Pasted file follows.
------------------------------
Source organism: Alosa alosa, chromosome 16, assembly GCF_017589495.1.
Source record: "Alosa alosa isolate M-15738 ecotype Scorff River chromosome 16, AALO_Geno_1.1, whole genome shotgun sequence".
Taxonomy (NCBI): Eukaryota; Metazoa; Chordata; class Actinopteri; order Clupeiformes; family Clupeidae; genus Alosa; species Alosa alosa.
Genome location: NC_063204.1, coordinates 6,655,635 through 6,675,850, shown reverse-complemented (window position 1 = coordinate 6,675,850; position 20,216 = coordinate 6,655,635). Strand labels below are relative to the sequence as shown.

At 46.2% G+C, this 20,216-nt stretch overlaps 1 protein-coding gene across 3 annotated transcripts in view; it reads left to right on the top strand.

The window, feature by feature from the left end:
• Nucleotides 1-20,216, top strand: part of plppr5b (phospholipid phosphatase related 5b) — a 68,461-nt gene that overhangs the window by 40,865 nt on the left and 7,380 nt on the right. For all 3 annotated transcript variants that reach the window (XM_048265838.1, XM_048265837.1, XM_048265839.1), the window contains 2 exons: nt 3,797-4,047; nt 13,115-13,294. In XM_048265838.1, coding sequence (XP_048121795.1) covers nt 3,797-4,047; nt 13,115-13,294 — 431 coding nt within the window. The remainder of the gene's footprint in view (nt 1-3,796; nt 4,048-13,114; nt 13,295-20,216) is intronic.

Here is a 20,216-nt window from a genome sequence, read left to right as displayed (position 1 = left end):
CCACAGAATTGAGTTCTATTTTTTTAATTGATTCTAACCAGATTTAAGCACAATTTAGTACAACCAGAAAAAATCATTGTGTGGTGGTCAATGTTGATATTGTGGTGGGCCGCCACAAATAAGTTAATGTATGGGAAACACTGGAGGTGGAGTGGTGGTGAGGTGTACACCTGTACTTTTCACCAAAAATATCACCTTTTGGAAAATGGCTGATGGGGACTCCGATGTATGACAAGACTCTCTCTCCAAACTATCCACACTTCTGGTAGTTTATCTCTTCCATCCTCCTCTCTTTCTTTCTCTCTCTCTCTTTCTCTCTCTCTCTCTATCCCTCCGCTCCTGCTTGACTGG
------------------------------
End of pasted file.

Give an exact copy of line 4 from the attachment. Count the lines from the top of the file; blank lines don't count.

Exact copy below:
Genome location: NC_063204.1, coordinates 6,655,635 through 6,675,850, shown reverse-complemented (window position 1 = coordinate 6,675,850; position 20,216 = coordinate 6,655,635). Strand labels below are relative to the sequence as shown.